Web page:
What Is a Deductible?
For tax purposes, a deductible is an expense that an individual or a business can subtract from adjusted gross income while completing a tax form. The deduction reduces reported income and therefore the amount of income taxes owed.
U.S. individual taxpayers may choose to use the standard deduction or itemize their allowable deductions, depending on which results in a smaller taxable income.
Understanding the Deductible
For individual wage-earners, the most commonly-used tax deductions include those for mortgage interest payments, state and local tax payments, student loan interest, and charitable deductions. There also is a deduction for out-of-pocket medical costs, but only for costs that exceed 7.5% of the taxpayer's adjusted gross income.
- Wage-earners may take the standard deduction or itemize allowable deductions. Most choose the standard deduction.
- People who work from home may be able to deduct many of the expenses of a dedicated work space.
- Businesses must itemize all of their operating expenses, as these are deducted from their gross income in order to arrive at the correct taxable income figure.
People who work from home and maintain an exclusive space for their work may be able to deduct many of the related expenses.
Nevertheless, the vast majority of Americans have taken the standard deduction since 2018, when that figure was doubled.
As of 2020, the standard deduction for single taxpayers and married people filing separately is $12,400. For married people filing jointly, the deduction is $24,800. The deduction for a head of household is $18,650.
Example of Standard Deduction
Whether a taxpayer uses the standard deduction or itemizes, the amount is subtracted directly from adjusted gross income. As an example, if a single taxpayer reports $50,000 in gross income, based on the figure on a W2 form, he or she may then deduct $12,400. The person's taxable income is now $37,600.
The current standard deduction for single taxpayers is $12,400. For married people filing jointly, the deduction is $24,800.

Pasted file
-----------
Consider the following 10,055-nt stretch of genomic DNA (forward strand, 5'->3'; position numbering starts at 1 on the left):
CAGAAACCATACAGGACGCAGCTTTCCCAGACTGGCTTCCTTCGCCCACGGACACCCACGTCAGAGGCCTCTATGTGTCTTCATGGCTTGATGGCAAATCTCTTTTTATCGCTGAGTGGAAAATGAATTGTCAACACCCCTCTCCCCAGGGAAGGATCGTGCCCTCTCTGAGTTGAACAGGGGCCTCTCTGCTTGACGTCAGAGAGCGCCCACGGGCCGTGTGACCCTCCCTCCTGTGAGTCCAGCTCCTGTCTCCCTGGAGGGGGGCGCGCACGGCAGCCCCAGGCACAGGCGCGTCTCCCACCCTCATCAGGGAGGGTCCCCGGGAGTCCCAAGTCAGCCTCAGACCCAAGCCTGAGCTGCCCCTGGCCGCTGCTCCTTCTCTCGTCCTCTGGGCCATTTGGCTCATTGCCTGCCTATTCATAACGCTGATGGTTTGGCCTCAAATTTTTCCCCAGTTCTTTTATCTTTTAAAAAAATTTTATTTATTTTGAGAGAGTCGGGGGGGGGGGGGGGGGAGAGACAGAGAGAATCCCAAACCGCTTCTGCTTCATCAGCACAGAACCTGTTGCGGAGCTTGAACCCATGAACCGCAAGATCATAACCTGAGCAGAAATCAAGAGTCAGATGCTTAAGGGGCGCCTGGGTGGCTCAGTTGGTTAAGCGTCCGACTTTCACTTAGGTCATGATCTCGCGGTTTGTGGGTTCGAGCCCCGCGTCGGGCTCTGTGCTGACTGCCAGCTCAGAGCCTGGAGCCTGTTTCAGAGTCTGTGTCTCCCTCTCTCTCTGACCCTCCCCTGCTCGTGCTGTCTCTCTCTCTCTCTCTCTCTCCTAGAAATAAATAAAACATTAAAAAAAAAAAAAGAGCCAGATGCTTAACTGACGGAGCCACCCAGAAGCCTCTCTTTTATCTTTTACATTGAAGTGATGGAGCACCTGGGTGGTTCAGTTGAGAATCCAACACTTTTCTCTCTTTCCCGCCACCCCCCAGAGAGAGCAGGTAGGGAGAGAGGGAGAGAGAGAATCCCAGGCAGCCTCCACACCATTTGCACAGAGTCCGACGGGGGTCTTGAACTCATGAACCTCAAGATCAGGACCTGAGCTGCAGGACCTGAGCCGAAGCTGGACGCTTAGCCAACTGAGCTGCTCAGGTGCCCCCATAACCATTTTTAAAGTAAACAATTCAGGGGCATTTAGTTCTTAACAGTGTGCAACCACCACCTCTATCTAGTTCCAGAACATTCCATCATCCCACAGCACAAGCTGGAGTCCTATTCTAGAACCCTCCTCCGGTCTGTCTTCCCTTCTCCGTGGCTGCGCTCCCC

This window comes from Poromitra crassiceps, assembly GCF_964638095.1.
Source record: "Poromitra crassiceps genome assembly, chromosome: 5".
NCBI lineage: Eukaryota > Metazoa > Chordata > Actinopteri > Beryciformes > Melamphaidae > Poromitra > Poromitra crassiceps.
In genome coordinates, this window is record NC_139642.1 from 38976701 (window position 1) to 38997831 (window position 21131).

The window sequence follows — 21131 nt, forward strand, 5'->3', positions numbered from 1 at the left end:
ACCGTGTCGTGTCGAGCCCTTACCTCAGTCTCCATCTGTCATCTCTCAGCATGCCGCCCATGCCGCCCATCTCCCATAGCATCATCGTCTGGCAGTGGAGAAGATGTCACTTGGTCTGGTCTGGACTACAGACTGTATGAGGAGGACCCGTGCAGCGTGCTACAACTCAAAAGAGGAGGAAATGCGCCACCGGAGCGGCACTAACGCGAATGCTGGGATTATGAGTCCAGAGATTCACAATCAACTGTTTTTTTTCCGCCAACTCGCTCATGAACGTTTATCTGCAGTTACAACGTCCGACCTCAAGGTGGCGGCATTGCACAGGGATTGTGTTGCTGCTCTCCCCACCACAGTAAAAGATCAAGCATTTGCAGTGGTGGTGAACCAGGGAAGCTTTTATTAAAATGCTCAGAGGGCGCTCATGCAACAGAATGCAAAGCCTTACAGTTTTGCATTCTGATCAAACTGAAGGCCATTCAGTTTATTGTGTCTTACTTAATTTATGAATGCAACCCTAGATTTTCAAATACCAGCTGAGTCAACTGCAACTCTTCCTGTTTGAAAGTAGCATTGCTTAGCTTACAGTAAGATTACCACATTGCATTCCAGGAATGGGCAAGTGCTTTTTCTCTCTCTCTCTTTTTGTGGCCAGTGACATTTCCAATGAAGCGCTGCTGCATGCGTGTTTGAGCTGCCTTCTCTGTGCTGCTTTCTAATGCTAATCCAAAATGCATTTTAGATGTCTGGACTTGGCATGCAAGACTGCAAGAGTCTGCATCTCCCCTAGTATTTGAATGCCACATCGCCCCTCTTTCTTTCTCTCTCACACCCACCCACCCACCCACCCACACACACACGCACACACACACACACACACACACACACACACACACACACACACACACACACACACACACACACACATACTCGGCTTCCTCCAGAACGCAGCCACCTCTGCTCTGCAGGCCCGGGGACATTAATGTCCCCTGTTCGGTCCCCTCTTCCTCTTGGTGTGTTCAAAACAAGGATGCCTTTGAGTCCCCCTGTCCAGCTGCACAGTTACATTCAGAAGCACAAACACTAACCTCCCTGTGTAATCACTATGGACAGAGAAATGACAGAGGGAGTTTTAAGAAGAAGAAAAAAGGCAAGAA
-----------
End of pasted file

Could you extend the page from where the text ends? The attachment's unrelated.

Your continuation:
Itemizing deductions rather than taking the standard deduction also requires one more piece of paper. A Schedule A form, used to record the various deductions being claimed, must be attached to the main tax form, Form 1040 or Form 1040-SR.
Filers who take the standard deduction can file just the Form 1040. Those who earn under $100,000 and are not claiming dependents can use a stripped-down form, Form 1040EZ.
Business tax deductions are considerably more complex than individual tax deductions and require a great deal more record-keeping. A business or self-employed individual must list all of the income that was received and all of the expenses that were paid out in order to report the real profit of the business. That profit is the gross taxable income of the business.
Examples of ordinary deductible business expenses include payroll, utilities, rent, leases, and other operational costs. Additional deductions include capital expenses, such as the cost of purchasing equipment or real estate.
Permissible deductions vary by the structure of the business. Limited-liability companies (LLCs) and corporations differ in the types and amounts of deductions available to their owners.